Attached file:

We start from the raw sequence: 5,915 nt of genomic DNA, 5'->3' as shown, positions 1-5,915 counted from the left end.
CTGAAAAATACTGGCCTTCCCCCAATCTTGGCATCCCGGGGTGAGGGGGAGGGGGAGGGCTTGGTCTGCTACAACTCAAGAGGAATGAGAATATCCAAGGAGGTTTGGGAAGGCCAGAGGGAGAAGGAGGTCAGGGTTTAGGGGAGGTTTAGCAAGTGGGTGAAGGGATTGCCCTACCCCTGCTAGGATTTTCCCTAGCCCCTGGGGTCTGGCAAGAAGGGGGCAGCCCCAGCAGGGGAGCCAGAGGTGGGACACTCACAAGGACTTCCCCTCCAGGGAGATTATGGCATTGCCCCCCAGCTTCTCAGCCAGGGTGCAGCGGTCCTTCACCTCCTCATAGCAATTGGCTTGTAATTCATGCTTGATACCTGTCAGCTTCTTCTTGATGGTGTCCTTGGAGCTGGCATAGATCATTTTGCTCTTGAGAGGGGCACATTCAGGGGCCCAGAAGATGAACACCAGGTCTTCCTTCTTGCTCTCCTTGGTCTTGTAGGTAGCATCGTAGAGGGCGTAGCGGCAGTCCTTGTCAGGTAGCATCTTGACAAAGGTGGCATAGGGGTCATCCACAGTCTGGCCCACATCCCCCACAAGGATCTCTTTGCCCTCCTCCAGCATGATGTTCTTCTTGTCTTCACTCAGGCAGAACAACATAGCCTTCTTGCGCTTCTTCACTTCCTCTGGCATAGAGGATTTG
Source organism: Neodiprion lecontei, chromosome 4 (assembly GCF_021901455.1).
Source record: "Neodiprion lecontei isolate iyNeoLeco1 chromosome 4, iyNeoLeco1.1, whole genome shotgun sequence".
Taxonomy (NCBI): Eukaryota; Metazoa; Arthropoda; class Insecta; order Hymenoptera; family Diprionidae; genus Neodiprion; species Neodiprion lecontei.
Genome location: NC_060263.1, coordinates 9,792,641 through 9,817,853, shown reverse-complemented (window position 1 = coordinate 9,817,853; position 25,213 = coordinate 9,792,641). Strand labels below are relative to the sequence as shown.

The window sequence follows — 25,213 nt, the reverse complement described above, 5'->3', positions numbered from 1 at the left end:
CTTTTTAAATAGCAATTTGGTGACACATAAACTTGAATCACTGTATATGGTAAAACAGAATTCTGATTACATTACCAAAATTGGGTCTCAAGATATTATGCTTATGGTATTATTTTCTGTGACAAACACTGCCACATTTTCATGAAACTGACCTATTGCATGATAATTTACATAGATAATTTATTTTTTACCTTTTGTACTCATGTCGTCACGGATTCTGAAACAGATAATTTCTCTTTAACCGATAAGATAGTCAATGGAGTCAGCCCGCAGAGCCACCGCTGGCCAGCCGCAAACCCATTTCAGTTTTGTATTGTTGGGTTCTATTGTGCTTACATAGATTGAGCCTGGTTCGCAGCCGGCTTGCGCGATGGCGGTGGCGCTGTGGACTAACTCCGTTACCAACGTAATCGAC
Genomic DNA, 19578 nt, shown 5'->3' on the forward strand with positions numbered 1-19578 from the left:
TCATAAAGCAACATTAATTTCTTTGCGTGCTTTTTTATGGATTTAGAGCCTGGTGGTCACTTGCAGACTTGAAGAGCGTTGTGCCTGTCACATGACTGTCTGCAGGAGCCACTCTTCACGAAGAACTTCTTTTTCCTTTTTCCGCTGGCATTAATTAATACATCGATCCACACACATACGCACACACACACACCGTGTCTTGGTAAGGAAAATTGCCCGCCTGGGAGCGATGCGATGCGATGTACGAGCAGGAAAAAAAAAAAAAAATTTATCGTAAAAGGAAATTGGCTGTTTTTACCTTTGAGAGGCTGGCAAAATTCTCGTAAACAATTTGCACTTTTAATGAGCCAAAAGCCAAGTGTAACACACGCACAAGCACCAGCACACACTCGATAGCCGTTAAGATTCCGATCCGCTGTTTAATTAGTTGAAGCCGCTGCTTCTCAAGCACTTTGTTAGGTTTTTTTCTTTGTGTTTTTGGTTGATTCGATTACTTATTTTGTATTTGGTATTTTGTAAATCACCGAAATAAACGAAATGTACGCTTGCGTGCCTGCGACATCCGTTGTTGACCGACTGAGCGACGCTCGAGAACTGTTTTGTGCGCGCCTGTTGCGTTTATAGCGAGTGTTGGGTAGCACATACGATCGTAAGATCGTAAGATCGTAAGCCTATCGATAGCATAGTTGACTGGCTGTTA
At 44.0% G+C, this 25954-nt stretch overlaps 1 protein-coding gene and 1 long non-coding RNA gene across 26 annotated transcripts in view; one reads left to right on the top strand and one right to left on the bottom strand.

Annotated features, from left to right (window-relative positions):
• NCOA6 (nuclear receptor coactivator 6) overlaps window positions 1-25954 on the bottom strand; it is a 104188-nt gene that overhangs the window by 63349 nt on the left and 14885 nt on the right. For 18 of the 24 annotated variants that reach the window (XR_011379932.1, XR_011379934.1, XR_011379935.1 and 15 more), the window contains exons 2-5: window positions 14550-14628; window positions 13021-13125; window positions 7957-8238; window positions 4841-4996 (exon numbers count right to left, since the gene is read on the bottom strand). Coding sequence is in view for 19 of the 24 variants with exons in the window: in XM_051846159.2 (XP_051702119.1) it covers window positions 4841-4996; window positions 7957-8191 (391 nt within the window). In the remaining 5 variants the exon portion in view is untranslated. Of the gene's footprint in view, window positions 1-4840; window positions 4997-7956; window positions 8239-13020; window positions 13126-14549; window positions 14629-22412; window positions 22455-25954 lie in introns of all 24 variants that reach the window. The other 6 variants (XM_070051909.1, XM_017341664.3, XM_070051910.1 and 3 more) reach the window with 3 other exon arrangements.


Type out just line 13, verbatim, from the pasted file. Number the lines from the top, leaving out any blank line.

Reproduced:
• NCOA6 (nuclear receptor coactivator 6) overlaps window positions 1-25954 on the bottom strand; it is a 104188-nt gene that overhangs the window by 63349 nt on the left and 14885 nt on the right. For 18 of the 24 annotated variants that reach the window (XR_011379932.1, XR_011379934.1, XR_011379935.1 and 15 more), the window contains exons 2-5: window positions 14550-14628; window positions 13021-13125; window positions 7957-8238; window positions 4841-4996 (exon numbers count right to left, since the gene is read on the bottom strand). Coding sequence is in view for 19 of the 24 variants with exons in the window: in XM_051846159.2 (XP_051702119.1) it covers window positions 4841-4996; window positions 7957-8191 (391 nt within the window). In the remaining 5 variants the exon portion in view is untranslated. Of the gene's footprint in view, window positions 1-4840; window positions 4997-7956; window positions 8239-13020; window positions 13126-14549; window positions 14629-22412; window positions 22455-25954 lie in introns of all 24 variants that reach the window. The other 6 variants (XM_070051909.1, XM_017341664.3, XM_070051910.1 and 3 more) reach the window with 3 other exon arrangements.